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Sunday, September 8, 2013

Autistic Adults in Michigan

A report this year by the state Department of Community Health called for the creation of a state resource center for adults. Nearly half of parents of austistic individuals ages 13 to 25 said they needed better access to higher education and employment services to supplement programs offered to public schoolchildren, according to the report.
“As you go along the lifespan, there’s tons and tons of programs for kids and then as you get older, there are less and less,” said Kathy Johnson, president of the board of the Autism Society of Michigan. “They still need the same kind of support, but there’s a gap for teens and another gap for adults.”

There has been a shift lately toward greater emphasis on working with people on the spectrum to try to prepare them for the workplace. Michelle Soto, president of the Bloomfield Hills-based nonprofit Wish Upon a Teen, says her organization offers opportunities for teens and young adults to learn social and technical skills that would lead to jobs.
On the education side, Michigan has few programs for young adults. For the past eight years, Oakland University has had a program called OUCARES to assist students with autism, while Eastern Michigan University’s Autism Collaborative Center developed its program five years ago.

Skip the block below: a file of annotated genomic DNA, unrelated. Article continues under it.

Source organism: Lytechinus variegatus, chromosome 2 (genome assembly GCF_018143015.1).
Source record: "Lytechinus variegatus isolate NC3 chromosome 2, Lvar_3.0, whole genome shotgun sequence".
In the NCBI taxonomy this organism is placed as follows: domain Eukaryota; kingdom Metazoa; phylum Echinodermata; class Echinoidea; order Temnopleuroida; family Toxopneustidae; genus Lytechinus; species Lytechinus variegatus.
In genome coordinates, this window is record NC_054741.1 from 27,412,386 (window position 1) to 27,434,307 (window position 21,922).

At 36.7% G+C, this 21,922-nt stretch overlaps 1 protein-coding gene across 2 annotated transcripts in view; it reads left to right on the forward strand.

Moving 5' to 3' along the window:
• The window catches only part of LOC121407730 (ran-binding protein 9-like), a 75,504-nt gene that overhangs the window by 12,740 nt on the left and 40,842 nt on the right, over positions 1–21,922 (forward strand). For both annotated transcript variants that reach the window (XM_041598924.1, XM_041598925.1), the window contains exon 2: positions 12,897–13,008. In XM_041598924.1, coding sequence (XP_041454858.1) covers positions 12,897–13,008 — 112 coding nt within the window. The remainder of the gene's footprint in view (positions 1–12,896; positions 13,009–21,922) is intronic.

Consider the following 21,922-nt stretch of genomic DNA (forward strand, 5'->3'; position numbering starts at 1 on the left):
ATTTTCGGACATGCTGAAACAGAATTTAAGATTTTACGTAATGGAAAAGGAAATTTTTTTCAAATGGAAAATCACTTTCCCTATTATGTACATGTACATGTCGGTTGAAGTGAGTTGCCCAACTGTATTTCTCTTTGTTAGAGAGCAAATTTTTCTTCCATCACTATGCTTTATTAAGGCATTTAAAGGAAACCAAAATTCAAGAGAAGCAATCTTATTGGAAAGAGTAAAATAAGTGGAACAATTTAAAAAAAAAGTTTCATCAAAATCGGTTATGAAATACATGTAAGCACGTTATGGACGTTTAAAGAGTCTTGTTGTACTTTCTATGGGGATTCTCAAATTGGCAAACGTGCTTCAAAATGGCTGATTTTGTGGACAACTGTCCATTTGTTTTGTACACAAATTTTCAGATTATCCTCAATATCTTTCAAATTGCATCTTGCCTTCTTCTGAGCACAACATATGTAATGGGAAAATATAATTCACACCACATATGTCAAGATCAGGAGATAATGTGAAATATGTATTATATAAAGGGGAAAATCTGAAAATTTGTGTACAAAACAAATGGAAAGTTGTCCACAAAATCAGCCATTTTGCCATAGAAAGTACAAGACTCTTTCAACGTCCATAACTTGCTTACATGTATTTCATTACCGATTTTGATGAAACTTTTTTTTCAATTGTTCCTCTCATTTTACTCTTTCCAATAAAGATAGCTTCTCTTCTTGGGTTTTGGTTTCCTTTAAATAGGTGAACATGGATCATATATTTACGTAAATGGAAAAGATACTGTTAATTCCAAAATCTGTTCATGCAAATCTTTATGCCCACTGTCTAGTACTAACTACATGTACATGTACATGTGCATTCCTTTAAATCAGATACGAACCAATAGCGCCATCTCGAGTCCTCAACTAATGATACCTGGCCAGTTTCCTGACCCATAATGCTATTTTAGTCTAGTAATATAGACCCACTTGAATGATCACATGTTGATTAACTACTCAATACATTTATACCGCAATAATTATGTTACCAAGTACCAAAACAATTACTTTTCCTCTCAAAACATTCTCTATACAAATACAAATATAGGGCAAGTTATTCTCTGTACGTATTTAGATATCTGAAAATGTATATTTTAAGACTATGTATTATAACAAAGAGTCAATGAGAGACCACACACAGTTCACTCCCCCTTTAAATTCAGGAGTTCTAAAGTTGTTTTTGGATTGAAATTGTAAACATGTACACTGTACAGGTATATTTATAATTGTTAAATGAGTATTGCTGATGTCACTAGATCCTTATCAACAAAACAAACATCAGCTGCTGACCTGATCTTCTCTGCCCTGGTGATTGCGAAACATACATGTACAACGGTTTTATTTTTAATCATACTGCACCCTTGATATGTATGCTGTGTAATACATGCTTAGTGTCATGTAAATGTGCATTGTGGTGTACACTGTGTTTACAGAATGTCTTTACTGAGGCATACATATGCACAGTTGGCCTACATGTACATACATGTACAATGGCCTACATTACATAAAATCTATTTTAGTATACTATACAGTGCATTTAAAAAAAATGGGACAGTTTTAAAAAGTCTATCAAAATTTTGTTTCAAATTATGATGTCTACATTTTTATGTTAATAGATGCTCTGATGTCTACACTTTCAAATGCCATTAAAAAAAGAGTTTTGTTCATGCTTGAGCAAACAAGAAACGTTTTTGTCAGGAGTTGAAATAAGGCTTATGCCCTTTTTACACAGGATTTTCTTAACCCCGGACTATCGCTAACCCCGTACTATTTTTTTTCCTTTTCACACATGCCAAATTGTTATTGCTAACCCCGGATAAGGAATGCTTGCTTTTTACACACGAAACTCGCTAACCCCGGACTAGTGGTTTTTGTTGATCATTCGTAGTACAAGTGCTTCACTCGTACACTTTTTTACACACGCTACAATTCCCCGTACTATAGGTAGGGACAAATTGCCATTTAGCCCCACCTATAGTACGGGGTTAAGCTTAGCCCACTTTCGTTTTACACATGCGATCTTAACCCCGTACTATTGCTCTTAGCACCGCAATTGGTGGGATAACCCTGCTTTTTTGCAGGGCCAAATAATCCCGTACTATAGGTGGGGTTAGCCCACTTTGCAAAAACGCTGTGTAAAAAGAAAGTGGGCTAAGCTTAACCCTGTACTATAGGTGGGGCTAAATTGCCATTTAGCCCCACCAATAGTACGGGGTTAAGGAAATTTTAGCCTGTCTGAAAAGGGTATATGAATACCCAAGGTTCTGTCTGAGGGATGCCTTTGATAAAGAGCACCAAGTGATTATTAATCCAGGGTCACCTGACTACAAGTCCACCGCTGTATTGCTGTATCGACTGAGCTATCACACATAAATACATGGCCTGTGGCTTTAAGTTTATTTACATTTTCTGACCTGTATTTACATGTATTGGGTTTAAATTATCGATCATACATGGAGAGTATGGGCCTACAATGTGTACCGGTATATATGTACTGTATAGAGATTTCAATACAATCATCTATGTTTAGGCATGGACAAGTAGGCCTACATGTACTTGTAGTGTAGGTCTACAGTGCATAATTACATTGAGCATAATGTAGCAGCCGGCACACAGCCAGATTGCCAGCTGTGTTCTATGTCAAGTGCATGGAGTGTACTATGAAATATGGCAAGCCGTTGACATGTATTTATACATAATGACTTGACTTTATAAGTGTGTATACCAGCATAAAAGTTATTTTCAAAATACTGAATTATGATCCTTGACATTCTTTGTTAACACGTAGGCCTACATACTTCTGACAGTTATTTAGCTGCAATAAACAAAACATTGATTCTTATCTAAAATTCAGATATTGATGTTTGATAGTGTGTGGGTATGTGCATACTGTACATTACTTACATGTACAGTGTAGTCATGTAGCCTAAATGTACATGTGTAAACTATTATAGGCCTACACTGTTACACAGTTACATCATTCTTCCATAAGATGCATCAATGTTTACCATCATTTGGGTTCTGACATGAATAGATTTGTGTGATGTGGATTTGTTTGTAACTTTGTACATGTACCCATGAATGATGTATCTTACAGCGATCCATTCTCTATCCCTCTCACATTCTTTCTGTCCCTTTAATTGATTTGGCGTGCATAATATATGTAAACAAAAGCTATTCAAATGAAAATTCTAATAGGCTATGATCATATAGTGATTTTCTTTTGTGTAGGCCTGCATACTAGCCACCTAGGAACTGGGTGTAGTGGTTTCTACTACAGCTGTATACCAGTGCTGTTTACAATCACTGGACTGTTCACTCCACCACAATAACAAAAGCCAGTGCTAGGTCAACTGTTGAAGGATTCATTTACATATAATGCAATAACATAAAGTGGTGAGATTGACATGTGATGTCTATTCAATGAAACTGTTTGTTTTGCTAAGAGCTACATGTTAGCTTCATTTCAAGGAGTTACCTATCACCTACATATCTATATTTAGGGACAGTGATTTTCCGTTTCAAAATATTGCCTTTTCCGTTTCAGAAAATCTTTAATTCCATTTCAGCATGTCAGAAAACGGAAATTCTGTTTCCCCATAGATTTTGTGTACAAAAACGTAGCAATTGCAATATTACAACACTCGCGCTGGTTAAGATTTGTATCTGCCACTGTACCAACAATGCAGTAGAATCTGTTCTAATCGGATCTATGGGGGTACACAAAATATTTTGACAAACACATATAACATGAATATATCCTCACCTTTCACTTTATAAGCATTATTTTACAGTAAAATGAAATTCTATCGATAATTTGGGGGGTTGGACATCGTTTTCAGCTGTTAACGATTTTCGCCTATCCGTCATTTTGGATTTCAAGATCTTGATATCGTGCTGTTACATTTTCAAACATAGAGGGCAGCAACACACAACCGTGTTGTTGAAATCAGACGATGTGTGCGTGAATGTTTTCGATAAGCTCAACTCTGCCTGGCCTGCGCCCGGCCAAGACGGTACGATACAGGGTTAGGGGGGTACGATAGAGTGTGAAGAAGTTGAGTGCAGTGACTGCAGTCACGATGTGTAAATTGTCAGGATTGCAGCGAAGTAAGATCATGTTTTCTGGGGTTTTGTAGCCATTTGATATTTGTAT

Even as programs and services grow, many can’t get the assistance they need, said Kathy Sweeney, director of OUCARES.
“The gap is probably getting wider in that more and more individuals are getting diagnosed with autism,” she said. “This is a community issue, and we need to make it a more autism-friendly community.”
But training and teaching skills is only one part of the equation, says Cindy Burdi, an employment development coordinator with the Macomb Oakland Regional Center. A bigger challenge is overcoming the hesitation some employers may have about hiring a person with disabilities.
Burdi’s center provides job coaches for employers to help those with autism perform work. She even goes to job interviews to help clarify employers’ questions for her clients.
“One of the biggest things is employers are afraid of the adjustments they might have to make and they don’t realize they’re very minor things. They’re nervous to employ someone,” Burdi said.